When your stagnating income makes you feel blue, always remember that some species have a particularly complicated relationship with bread crumbs…


Moreover, unemployment, GDP, and incomes have all been blown about by the Fed’s odorous monetary gas.  Specifically, this is the same monetary gas that huffed and puffed up stock market and real estate prices, and suppressed interest rates.  So, too, this is the same monetary gas that the Fed has been incapable of weaning the economy from.

Could it be that we’re facing the prospects of another recession prior to the completion of Fed ‘normalization’ policies?  From our one ear to the ground one eye to the future vantage point you can already count on it.

Of course, many of the conditions that presaged the last recession – high levels of public and private debt, and asset bubbles – still exist today.  Only in many instances they’re even larger.  Naturally, the foolish attempt to solve a debt problem with more debt has now set us up for a much larger crisis and recession.

At the moment, this forthcoming recession is popping up like dark storm clouds just above the horizon.  By fall, it may be bearing down upon us in full force.


Charts by: StockCharts, St. Louis Fed


Chart and image captions by PT


MN Gordon is President and Founder of Direct Expressions LLC, an independent publishing company. He is the Editorial Director and Publisher of the Economic Prism – an E-Newsletter that tries to bring clarity to the muddy waters of economic policy and discusses interesting investment opportunities.




Emigrate While You Can... Learn More




Dear Readers!

You may have noticed that our so-called “semiannual” funding drive, which started sometime in the summer if memory serves, has seamlessly segued into the winter. In fact, the year is almost over! We assure you this is not merely evidence of our chutzpa; rather, it is indicative of the fact that ad income still needs to be supplemented in order to support upkeep of the site. Naturally, the traditional benefits that can be spontaneously triggered by donations to this site remain operative regardless of the season - ranging from a boost to general well-being/happiness (inter alia featuring improved sleep & appetite), children including you in their songs, up to the likely allotment of privileges in the afterlife, etc., etc., but the Christmas season is probably an especially propitious time to cross our palms with silver. A special thank you to all readers who have already chipped in, your generosity is greatly appreciated. Regardless of that, we are honored by everybody's readership and hope we have managed to add a little value to your life.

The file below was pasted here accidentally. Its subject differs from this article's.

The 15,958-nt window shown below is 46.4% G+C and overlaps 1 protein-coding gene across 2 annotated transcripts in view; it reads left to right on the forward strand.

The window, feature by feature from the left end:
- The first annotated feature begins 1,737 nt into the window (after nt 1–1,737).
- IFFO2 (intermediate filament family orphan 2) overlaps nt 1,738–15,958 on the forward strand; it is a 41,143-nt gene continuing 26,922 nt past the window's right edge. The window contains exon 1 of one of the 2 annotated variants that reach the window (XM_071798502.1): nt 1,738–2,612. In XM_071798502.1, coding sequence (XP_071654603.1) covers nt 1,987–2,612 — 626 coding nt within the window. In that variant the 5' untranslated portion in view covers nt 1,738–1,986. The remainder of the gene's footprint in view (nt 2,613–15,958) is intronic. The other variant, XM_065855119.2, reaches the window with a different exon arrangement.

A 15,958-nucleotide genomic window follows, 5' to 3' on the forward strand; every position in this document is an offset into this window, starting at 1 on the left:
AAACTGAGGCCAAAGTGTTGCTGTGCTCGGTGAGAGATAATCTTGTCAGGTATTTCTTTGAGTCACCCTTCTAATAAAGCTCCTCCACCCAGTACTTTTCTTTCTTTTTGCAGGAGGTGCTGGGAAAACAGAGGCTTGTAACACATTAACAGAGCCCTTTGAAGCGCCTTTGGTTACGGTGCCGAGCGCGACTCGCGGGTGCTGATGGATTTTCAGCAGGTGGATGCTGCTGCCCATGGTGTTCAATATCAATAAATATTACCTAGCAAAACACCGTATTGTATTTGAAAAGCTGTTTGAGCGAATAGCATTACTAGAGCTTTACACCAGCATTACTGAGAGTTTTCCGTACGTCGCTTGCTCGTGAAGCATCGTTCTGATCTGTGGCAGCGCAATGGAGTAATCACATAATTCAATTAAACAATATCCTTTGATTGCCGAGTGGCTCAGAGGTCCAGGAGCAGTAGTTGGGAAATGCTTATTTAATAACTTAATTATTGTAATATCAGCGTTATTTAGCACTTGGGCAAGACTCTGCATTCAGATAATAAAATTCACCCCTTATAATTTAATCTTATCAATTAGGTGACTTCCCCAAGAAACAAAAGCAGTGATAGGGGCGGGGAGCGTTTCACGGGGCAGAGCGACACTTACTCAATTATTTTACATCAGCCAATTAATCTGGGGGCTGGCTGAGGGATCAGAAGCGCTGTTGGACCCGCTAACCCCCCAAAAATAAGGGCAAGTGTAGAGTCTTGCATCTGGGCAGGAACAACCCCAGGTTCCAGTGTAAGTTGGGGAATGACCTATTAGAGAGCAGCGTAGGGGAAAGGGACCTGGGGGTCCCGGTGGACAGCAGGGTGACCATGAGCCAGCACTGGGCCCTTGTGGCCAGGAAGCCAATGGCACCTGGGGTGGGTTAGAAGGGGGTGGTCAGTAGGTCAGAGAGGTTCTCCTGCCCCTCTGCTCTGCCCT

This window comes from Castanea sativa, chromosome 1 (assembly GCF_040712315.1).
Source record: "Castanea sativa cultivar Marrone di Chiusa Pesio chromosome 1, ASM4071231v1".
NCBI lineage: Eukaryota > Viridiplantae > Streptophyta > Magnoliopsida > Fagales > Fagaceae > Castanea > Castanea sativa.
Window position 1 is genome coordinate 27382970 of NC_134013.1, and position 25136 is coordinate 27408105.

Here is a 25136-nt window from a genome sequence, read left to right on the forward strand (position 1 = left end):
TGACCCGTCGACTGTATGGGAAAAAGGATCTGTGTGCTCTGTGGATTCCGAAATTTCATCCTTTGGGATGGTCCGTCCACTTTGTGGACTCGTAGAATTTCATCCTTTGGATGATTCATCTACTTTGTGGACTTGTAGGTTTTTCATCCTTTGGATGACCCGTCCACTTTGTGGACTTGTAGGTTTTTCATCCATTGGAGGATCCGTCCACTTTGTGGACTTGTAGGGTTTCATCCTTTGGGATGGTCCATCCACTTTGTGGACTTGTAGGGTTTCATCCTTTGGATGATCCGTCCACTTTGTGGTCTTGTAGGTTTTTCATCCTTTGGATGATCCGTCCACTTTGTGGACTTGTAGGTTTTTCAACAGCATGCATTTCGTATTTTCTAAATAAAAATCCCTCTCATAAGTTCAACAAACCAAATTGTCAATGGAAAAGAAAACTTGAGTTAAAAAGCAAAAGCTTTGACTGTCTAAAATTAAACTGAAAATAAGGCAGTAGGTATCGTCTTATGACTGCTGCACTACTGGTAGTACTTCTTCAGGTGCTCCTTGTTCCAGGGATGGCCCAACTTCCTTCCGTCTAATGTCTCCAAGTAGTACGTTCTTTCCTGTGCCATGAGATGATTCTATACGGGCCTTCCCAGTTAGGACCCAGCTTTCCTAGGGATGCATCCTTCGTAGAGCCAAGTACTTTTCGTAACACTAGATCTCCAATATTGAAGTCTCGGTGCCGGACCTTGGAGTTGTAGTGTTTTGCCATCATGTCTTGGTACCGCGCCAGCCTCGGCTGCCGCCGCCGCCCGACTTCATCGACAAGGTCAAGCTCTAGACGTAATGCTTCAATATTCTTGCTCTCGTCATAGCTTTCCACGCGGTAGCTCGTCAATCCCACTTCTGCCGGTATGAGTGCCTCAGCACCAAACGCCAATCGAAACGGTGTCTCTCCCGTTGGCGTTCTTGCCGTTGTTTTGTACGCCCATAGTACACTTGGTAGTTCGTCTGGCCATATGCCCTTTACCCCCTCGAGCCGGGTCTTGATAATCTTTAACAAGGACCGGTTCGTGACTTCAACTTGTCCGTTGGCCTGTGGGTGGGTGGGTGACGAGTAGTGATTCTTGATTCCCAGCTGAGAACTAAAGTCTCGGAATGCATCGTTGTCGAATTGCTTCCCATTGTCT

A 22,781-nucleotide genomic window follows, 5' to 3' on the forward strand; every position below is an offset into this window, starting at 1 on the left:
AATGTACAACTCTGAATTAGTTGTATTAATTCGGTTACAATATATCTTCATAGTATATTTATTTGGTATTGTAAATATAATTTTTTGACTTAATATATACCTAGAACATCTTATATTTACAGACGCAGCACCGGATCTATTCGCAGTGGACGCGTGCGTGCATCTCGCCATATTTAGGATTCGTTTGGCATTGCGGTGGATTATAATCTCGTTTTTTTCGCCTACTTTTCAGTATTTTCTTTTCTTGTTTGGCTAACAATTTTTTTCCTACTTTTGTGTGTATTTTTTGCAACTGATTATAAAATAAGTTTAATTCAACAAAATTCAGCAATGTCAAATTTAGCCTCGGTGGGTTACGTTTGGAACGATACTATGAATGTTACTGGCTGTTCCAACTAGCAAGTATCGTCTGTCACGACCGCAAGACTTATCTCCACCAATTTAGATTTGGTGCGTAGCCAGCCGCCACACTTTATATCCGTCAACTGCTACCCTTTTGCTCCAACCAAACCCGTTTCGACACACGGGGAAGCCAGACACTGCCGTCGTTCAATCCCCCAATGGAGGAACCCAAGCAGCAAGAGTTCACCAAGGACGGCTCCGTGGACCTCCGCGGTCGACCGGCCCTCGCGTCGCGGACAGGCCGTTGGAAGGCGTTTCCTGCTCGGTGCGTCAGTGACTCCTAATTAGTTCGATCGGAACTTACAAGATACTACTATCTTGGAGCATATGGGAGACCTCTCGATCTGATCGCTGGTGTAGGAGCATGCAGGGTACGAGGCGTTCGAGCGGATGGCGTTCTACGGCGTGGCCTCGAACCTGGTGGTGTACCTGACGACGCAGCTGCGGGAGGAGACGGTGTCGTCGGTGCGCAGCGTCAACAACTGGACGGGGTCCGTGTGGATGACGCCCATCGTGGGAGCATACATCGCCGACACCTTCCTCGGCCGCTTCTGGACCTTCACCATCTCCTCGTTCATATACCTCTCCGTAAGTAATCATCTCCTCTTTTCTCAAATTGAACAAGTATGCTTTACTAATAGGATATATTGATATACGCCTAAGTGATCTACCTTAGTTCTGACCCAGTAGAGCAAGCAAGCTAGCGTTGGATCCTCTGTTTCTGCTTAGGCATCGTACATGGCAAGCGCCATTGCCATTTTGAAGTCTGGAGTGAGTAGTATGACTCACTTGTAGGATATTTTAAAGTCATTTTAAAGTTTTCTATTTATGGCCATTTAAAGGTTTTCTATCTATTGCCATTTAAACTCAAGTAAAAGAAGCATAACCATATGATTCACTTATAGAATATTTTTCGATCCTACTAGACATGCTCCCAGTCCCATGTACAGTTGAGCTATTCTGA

Bitcoin address: 12vB2LeWQNjWh59tyfWw23ySqJ9kTfJifA


Your comment:

You must be logged in to post a comment.

Most read in the last 20 days:

  • US Stock Market: Conspicuous Similarities with 1929, 1987 and Japan in 1990
      Stretched to the Limit There are good reasons to suspect that the bull market in US equities has been stretched to the limit. These include inter alia: high fundamental valuation levels, as e.g. illustrated by the Shiller P/E ratio (a.k.a. “CAPE”/ cyclically adjusted P/E); rising interest rates; and the maturity of the advance.   The end of an era - a little review of the mother of modern crash patterns, the 1929 debacle. In hindsight it is both a bit scary and sad, in...
  • How to Blow $12.2 Billion in No Time Flat
      Fake Responses  One month ago we asked: What kind of stock market purge is this?  Over the last 30 days the stock market’s offered plenty of fake responses.  Yet we’re still waiting for a clear answer.   As the party continues, the dance moves of the revelers are becoming ever more ominous. Are they still right in the head? Perhaps a little trepanation is called for to relieve those brain tensions a bit?  [PT]   The stock market, like the President,...
  • Despondency in Silver-Land
      Speculators Throw the Towel Over the past several years we have seen a few amazing moves in futures positioning in a number of commodities, such as e.g. in crude oil, where the by far largest speculative long positions in history have been amassed. Over the past year it was silver's turn. In April 2017, large speculators had built up a record net long position of more than 103,000 contracts in silver futures with the metal trading at $18.30. At the end of February of this year, they held...
  • US Stock Market – The Flight to Fantasy